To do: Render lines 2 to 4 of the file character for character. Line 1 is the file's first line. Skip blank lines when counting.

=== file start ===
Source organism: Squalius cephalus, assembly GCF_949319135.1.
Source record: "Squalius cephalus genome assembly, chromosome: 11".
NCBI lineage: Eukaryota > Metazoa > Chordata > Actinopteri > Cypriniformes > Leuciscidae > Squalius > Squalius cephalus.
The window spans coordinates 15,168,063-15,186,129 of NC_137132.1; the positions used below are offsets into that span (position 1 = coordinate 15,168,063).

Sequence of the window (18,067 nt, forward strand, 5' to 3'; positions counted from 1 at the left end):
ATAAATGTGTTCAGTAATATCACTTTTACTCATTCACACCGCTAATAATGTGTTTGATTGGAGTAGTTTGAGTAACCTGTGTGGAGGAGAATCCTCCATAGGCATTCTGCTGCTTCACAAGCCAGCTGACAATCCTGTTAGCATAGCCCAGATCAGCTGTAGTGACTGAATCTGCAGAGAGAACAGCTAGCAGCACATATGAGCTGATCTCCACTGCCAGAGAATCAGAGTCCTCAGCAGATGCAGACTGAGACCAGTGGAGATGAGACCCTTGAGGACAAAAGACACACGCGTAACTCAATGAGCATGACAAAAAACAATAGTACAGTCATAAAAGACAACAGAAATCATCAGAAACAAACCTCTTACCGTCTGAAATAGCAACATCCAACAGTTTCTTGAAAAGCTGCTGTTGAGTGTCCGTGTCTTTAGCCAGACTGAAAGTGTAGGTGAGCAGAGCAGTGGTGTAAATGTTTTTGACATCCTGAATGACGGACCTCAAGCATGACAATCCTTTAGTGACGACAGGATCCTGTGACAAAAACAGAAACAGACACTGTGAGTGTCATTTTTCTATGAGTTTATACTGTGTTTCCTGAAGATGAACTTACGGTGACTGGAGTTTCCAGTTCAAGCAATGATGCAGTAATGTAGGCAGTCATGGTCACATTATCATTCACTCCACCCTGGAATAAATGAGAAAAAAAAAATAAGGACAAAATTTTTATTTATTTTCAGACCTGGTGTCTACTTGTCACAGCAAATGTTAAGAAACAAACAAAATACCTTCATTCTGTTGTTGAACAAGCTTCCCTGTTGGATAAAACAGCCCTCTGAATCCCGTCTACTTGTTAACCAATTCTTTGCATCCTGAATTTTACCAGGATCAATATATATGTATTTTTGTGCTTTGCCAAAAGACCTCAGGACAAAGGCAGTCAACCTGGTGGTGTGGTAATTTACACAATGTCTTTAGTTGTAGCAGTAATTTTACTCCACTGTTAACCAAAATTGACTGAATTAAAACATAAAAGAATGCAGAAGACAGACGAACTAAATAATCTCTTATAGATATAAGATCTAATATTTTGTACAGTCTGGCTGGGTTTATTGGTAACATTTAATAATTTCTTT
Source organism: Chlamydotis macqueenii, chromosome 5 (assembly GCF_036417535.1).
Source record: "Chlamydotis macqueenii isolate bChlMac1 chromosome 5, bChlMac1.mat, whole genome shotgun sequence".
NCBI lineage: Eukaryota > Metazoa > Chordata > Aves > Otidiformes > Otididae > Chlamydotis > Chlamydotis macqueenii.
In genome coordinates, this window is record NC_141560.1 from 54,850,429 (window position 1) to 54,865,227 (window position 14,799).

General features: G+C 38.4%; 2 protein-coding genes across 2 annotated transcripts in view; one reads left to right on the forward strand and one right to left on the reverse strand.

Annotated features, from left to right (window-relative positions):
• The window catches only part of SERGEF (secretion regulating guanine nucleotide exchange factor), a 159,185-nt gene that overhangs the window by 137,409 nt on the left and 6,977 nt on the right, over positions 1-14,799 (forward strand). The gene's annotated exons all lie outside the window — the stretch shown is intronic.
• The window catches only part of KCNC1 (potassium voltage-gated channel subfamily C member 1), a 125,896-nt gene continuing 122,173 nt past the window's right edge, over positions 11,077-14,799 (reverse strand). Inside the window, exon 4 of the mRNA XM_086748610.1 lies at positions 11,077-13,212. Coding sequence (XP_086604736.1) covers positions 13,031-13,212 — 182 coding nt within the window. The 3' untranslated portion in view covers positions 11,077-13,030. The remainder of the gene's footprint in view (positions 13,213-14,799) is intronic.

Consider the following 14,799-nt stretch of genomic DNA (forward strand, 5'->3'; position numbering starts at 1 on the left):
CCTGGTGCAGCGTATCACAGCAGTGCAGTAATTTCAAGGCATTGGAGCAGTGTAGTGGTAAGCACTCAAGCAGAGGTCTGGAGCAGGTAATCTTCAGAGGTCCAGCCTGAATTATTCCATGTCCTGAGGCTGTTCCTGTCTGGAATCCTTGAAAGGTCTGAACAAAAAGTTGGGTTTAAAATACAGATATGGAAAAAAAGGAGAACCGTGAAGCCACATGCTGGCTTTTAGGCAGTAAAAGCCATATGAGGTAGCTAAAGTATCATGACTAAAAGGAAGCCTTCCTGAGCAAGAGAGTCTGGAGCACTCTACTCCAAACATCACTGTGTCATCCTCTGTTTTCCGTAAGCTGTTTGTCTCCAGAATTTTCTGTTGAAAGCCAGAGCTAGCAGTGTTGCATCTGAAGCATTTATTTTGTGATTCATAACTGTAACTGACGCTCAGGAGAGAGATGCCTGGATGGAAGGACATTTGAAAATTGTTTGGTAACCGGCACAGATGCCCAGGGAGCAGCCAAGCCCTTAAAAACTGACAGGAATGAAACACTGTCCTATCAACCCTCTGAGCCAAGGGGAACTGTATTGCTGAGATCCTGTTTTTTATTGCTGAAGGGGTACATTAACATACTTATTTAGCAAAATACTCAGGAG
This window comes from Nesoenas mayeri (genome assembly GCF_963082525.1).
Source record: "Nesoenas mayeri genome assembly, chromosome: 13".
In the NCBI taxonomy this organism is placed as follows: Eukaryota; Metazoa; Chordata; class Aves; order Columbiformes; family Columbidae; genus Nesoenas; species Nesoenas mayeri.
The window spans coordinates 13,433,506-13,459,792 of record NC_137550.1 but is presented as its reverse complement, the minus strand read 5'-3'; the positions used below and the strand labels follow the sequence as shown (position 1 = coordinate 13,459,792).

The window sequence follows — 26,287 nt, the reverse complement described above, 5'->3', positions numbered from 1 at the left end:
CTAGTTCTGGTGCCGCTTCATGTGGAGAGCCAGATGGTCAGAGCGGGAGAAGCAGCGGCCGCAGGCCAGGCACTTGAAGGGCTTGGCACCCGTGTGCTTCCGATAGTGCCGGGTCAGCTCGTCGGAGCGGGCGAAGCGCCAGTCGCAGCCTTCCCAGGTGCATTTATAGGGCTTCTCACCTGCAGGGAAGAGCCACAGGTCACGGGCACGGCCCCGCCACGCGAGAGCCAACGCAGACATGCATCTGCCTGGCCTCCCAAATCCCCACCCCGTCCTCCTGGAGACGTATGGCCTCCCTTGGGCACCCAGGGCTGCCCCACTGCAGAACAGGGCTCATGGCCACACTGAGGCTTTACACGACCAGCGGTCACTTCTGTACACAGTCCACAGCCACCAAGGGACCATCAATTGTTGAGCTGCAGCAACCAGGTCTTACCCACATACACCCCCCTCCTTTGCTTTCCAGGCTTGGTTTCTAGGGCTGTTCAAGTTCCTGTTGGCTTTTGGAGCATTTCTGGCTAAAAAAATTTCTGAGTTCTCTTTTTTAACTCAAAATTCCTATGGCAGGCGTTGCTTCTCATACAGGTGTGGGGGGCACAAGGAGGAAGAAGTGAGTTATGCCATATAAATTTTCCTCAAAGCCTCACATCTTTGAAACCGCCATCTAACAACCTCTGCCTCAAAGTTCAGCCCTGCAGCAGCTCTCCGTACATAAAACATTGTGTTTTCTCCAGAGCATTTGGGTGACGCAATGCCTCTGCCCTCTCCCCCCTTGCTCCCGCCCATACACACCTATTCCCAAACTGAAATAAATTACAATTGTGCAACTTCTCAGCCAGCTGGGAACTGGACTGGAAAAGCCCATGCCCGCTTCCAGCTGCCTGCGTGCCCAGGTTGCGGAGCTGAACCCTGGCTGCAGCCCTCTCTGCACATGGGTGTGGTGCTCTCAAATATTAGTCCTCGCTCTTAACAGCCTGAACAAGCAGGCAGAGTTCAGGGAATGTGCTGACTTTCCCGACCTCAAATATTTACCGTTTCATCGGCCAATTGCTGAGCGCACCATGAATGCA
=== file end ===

Source record: "Squalius cephalus genome assembly, chromosome: 11".
NCBI lineage: Eukaryota > Metazoa > Chordata > Actinopteri > Cypriniformes > Leuciscidae > Squalius > Squalius cephalus.
The window spans coordinates 15,168,063-15,186,129 of NC_137132.1; the positions used below are offsets into that span (position 1 = coordinate 15,168,063).